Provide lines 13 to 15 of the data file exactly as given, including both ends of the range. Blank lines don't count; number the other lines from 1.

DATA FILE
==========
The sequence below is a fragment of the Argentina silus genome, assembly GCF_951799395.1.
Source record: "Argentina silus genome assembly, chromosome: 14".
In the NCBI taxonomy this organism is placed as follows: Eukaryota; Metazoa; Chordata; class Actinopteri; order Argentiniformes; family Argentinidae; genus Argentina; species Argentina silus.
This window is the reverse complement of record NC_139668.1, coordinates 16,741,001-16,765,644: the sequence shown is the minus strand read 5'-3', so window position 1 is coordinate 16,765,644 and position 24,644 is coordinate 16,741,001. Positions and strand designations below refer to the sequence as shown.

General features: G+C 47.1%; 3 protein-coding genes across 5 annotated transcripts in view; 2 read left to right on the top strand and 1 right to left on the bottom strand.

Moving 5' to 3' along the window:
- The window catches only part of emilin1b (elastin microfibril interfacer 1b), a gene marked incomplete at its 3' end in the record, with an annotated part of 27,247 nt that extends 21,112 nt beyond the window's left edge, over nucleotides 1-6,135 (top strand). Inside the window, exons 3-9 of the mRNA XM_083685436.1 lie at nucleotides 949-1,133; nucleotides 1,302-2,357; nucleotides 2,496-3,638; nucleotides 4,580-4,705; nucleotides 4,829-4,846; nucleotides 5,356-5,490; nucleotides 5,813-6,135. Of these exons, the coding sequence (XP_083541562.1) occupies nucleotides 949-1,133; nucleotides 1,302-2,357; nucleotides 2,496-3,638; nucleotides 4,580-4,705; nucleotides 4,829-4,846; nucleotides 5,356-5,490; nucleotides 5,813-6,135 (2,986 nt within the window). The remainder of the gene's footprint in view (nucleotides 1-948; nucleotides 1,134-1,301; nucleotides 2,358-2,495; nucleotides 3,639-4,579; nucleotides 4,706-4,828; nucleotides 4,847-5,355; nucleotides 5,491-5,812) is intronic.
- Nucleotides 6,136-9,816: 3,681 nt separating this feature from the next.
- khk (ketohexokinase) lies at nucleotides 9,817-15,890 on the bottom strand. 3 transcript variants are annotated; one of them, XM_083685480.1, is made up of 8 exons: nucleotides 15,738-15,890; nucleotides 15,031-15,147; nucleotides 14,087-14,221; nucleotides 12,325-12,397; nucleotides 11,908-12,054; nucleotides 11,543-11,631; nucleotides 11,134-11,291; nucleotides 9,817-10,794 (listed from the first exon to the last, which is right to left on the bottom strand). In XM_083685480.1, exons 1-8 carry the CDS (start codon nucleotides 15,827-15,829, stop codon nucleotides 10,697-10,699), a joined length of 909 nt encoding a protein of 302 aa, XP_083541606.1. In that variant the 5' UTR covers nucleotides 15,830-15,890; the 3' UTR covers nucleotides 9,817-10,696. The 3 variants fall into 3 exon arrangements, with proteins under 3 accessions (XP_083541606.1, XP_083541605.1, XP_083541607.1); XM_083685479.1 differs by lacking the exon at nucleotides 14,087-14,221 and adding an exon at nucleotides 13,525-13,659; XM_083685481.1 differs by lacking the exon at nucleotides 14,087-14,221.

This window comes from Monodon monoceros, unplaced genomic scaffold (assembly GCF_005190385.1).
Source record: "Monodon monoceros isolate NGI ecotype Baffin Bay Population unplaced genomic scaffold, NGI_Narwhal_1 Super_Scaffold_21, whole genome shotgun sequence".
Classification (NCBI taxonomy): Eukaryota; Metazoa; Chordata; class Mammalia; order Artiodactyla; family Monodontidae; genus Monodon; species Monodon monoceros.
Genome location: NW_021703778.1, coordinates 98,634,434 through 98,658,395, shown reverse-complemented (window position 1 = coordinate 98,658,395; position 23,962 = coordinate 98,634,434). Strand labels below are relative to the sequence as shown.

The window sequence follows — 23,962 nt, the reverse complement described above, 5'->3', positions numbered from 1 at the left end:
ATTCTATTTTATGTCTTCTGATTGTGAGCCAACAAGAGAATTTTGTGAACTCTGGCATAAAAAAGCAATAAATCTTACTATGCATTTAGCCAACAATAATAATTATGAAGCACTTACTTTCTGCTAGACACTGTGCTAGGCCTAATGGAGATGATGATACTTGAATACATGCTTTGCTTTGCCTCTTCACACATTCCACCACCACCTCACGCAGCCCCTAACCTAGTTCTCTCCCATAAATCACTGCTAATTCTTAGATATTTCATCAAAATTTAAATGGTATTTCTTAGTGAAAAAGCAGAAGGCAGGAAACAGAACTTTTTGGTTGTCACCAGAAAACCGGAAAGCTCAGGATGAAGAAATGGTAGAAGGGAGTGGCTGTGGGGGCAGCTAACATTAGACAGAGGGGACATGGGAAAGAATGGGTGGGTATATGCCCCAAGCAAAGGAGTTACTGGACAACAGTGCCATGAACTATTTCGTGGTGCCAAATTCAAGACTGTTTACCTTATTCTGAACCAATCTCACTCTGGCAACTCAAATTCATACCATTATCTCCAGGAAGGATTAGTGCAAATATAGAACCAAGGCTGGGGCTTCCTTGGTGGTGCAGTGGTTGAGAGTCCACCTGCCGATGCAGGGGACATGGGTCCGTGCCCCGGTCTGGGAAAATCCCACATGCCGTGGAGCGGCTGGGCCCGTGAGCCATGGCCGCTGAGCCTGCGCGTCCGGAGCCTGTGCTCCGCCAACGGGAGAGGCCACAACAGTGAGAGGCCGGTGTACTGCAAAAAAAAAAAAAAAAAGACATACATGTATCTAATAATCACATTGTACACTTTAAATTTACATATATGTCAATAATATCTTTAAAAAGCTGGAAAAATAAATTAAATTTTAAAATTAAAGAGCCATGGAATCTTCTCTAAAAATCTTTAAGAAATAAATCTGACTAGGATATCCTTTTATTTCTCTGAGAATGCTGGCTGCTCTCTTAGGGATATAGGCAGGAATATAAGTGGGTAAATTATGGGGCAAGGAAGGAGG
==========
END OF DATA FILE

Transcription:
Genome location: NW_021703778.1, coordinates 98,634,434 through 98,658,395, shown reverse-complemented (window position 1 = coordinate 98,658,395; position 23,962 = coordinate 98,634,434). Strand labels below are relative to the sequence as shown.

The window sequence follows — 23,962 nt, the reverse complement described above, 5'->3', positions numbered from 1 at the left end:
ATTCTATTTTATGTCTTCTGATTGTGAGCCAACAAGAGAATTTTGTGAACTCTGGCATAAAAAAGCAATAAATCTTACTATGCATTTAGCCAACAATAATAATTATGAAGCACTTACTTTCTGCTAGACACTGTGCTAGGCCTAATGGAGATGATGATACTTGAATACATGCTTTGCTTTGCCTCTTCACACATTCCACCACCACCTCACGCAGCCCCTAACCTAGTTCTCTCCCATAAATCACTGCTAATTCTTAGATATTTCATCAAAATTTAAATGGTATTTCTTAGTGAAAAAGCAGAAGGCAGGAAACAGAACTTTTTGGTTGTCACCAGAAAACCGGAAAGCTCAGGATGAAGAAATGGTAGAAGGGAGTGGCTGTGGGGGCAGCTAACATTAGACAGAGGGGACATGGGAAAGAATGGGTGGGTATATGCCCCAAGCAAAGGAGTTACTGGACAACAGTGCCATGAACTATTTCGTGGTGCCAAATTCAAGACTGTTTACCTTATTCTGAACCAATCTCACTCTGGCAACTCAAATTCATACCATTATCTCCAGGAAGGATTAGTGCAAATATAGAACCAAGGCTGGGGCTTCCTTGGTGGTGCAGTGGTTGAGAGTCCACCTGCCGATGCAGGGGACATGGGTCCGTGCCCCGGTCTGGGAAAATCCCACATGCCGTGGAGCGGCTGGGCCCGTGAGCCATGGCCGCTGAGCCTGCGCGTCCGGAGCCTGTGCTCCGCCAACGGGAGAGGCCACAACAGTGAGAGGCCGGTGTACTGCAAAAAAAAAAAAAAAAAGACATACATGTATCTAATAATCACATTGTACACTTTAAATTTACATATATGTCAATAATATCTTTAAAAAGCTGGAAAAATAAATTAAATTTTAAAATTAAAGAGCCATGGAATCTTCTCTAAAAATCTTTAAGAAATAAATCTGACTAGGATATCCTTTTATTTCTCTGAGAATGCTGGCTGCTCTCTTAGGGATATAGGCAGGAATATAAGTGGGTAAATTATGGGGCAAGGAAGGAGG